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Retail User Agreement

Terms and Conditions

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Arbitration Agreement

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Service Specific Terms

Coinbase Card

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USDC Rewards

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Staking Services

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Advanced Trading

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Coinbase One

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Direct Deposit

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Coinbase Pro

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Dapp Wallet, DEXes, and Decentralized Applications

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Additional Terms and Disclosures

Pricing and fees disclosures

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Market Data Terms of Use

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Trading Rules

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Licenses and Regulatory Disclosures

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Digital Asset Disclosures

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Privacy and Other Important Information

Privacy Policy

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Cookie Policy

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Prohibited Use Policy

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Website Accessibility Statement

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Other Products and Programs

Coinbase NFT

Terms and Conditions

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Arbitration Agreement

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Privacy Policy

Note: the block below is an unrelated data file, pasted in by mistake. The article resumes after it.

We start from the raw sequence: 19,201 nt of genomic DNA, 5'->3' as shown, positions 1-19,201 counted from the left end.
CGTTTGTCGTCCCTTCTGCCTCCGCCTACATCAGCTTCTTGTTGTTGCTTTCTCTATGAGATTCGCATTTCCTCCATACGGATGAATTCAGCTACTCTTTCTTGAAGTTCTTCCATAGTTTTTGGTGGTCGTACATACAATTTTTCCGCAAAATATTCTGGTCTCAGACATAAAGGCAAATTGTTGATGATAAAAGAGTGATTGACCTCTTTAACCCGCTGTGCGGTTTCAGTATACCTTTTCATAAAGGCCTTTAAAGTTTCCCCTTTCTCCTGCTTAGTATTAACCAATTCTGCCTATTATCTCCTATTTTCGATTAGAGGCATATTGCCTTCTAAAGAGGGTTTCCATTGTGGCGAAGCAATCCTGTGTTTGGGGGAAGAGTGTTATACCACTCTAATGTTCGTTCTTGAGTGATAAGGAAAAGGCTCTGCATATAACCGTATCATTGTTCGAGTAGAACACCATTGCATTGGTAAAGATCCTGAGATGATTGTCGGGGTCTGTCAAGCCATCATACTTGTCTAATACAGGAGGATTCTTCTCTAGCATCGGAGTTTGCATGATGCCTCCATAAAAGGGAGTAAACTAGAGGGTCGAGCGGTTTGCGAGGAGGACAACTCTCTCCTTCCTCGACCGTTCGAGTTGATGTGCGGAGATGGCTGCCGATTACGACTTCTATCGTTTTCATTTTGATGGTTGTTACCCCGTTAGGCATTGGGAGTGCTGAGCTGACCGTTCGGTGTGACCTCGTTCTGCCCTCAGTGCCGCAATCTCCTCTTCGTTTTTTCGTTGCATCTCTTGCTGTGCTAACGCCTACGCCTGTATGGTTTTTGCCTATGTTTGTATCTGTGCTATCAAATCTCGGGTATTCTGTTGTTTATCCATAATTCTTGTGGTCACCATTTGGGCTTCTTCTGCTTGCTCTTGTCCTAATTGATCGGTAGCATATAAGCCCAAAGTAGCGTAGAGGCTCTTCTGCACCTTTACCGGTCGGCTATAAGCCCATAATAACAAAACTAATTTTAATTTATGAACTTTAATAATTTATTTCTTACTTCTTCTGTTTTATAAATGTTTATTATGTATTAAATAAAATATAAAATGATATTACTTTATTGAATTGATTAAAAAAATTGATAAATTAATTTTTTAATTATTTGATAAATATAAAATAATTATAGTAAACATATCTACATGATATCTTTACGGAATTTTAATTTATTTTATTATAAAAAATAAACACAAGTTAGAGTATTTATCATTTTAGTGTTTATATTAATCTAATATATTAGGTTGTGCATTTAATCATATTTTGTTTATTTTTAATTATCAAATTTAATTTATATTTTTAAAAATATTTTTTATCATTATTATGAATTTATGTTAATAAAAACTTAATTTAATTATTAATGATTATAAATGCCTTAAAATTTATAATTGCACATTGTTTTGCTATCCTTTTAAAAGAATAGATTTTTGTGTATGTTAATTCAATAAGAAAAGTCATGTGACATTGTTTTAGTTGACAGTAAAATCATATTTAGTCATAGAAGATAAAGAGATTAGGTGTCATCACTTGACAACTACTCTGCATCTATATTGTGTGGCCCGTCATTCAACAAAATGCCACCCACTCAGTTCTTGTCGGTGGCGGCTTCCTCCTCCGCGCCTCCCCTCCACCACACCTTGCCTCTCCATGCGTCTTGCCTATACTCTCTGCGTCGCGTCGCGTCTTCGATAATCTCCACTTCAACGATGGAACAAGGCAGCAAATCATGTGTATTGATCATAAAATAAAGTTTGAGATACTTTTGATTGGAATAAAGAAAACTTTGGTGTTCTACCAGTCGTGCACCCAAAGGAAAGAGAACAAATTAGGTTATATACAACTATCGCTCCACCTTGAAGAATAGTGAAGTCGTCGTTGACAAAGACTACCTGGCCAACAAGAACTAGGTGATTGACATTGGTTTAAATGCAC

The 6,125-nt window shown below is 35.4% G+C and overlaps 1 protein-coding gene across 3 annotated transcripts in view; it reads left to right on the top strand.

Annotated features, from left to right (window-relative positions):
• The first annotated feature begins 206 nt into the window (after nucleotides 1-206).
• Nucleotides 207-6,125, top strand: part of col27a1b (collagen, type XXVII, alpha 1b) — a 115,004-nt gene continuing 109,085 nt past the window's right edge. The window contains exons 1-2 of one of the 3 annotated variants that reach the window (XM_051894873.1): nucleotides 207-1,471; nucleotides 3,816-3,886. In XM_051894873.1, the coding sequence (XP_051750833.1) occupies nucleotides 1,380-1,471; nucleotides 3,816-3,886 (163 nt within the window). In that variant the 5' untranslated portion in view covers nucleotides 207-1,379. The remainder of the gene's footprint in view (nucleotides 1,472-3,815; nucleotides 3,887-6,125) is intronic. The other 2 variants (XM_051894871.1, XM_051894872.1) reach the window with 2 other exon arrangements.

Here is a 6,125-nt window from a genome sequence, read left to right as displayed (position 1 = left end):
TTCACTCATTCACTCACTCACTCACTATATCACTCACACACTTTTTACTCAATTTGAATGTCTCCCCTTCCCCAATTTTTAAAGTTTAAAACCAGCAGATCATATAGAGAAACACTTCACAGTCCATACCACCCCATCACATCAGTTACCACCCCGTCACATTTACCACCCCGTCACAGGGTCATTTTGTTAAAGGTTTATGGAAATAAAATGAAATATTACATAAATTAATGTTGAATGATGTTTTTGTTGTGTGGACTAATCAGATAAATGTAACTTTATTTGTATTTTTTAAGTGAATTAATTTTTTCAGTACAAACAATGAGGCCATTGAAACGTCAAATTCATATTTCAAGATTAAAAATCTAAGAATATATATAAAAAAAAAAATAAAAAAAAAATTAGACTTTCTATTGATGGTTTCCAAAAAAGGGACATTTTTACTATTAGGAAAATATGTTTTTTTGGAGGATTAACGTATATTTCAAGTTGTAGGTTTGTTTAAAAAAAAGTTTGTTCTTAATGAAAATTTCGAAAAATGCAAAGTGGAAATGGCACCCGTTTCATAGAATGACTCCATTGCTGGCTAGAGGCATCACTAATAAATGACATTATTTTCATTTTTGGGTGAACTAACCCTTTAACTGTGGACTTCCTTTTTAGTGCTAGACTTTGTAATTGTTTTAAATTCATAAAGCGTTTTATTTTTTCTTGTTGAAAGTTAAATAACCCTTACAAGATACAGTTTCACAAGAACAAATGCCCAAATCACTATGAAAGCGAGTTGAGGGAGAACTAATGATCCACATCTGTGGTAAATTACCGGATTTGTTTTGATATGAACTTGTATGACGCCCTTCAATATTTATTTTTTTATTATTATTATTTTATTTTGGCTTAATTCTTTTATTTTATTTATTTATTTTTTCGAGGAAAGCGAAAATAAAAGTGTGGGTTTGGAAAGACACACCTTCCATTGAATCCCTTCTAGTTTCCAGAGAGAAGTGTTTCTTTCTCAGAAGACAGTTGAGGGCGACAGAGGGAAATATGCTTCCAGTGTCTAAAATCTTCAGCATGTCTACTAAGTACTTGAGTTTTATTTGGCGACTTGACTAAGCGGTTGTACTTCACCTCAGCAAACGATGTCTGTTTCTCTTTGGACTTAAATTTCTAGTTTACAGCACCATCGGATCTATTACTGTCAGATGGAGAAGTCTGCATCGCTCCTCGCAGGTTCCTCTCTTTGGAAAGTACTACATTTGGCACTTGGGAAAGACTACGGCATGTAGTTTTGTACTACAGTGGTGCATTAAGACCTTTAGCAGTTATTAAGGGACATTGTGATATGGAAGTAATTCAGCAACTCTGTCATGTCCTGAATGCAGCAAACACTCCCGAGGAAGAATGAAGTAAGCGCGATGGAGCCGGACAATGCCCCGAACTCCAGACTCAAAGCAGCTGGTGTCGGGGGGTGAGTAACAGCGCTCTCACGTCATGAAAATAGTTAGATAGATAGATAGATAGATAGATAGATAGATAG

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Cookie Policy

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Content Policy

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Removals

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Cloud Tools

Terms and Conditions

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Arbitration Agreement

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Dapp Wallet

Terms and Conditions

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Legal FAQs

How is my crypto insured?

Coinbase carries crime insurance that protects a portion of digital assets held across our storage systems against losses from theft, including cybersecurity breaches.  However, our policy does not cover any losses resulting from unauthorized access to your personal Coinbase or Coinbase Pro account(s) due to a breach or loss of your credentials. It is your responsibility to use a strong password and maintain control of all login credentials you use to access Coinbase and Coinbase Pro. Digital currency is not legal tender and is not backed by the government. Coinbase is not an FDIC-insured bank and digital currency is not insured or guaranteed by the Federal Deposit Insurance Corporation (“FDIC”) or Securities Investor Protection Corporation (“SIPC”), and may lose value. In case of a covered security event, we will endeavor to make you whole; however, total losses may exceed insurance recoveries so funds may still be at risk.

How is my cash insured?